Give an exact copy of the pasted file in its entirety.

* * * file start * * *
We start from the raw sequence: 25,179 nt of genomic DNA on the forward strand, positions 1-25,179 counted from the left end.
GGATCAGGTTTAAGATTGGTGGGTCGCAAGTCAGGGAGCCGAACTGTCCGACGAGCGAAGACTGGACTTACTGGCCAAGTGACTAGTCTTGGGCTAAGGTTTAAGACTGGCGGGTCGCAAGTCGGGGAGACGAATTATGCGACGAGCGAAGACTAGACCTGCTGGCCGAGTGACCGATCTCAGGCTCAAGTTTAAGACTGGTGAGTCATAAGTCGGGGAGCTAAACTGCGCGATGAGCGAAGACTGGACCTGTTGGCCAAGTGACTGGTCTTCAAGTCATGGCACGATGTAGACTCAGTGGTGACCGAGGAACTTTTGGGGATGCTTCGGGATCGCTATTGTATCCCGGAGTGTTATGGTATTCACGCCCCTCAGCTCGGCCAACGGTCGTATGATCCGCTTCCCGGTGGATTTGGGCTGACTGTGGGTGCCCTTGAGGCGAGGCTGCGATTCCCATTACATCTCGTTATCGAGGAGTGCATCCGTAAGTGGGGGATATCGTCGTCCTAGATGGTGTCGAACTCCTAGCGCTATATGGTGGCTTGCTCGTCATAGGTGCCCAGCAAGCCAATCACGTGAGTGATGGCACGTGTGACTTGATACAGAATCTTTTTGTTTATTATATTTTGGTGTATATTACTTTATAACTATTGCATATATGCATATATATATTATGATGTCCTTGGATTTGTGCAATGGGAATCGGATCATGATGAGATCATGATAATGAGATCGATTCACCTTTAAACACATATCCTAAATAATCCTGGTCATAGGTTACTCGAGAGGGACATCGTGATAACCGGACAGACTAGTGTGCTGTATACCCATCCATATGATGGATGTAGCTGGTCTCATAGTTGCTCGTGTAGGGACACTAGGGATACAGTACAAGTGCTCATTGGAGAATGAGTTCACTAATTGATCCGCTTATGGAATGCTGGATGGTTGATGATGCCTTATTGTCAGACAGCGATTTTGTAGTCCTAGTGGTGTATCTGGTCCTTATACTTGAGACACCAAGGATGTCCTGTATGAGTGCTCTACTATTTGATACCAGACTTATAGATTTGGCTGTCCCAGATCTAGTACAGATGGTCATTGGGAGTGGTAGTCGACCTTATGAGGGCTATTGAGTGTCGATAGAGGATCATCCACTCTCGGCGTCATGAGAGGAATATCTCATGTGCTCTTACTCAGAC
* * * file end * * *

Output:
We start from the raw sequence: 25,179 nt of genomic DNA on the forward strand, positions 1-25,179 counted from the left end.
GGATCAGGTTTAAGATTGGTGGGTCGCAAGTCAGGGAGCCGAACTGTCCGACGAGCGAAGACTGGACTTACTGGCCAAGTGACTAGTCTTGGGCTAAGGTTTAAGACTGGCGGGTCGCAAGTCGGGGAGACGAATTATGCGACGAGCGAAGACTAGACCTGCTGGCCGAGTGACCGATCTCAGGCTCAAGTTTAAGACTGGTGAGTCATAAGTCGGGGAGCTAAACTGCGCGATGAGCGAAGACTGGACCTGTTGGCCAAGTGACTGGTCTTCAAGTCATGGCACGATGTAGACTCAGTGGTGACCGAGGAACTTTTGGGGATGCTTCGGGATCGCTATTGTATCCCGGAGTGTTATGGTATTCACGCCCCTCAGCTCGGCCAACGGTCGTATGATCCGCTTCCCGGTGGATTTGGGCTGACTGTGGGTGCCCTTGAGGCGAGGCTGCGATTCCCATTACATCTCGTTATCGAGGAGTGCATCCGTAAGTGGGGGATATCGTCGTCCTAGATGGTGTCGAACTCCTAGCGCTATATGGTGGCTTGCTCGTCATAGGTGCCCAGCAAGCCAATCACGTGAGTGATGGCACGTGTGACTTGATACAGAATCTTTTTGTTTATTATATTTTGGTGTATATTACTTTATAACTATTGCATATATGCATATATATATTATGATGTCCTTGGATTTGTGCAATGGGAATCGGATCATGATGAGATCATGATAATGAGATCGATTCACCTTTAAACACATATCCTAAATAATCCTGGTCATAGGTTACTCGAGAGGGACATCGTGATAACCGGACAGACTAGTGTGCTGTATACCCATCCATATGATGGATGTAGCTGGTCTCATAGTTGCTCGTGTAGGGACACTAGGGATACAGTACAAGTGCTCATTGGAGAATGAGTTCACTAATTGATCCGCTTATGGAATGCTGGATGGTTGATGATGCCTTATTGTCAGACAGCGATTTTGTAGTCCTAGTGGTGTATCTGGTCCTTATACTTGAGACACCAAGGATGTCCTGTATGAGTGCTCTACTATTTGATACCAGACTTATAGATTTGGCTGTCCCAGATCTAGTACAGATGGTCATTGGGAGTGGTAGTCGACCTTATGAGGGCTATTGAGTGTCGATAGAGGATCATCCACTCTCGGCGTCATGAGAGGAATATCTCATGTGCTCTTACTCAGAC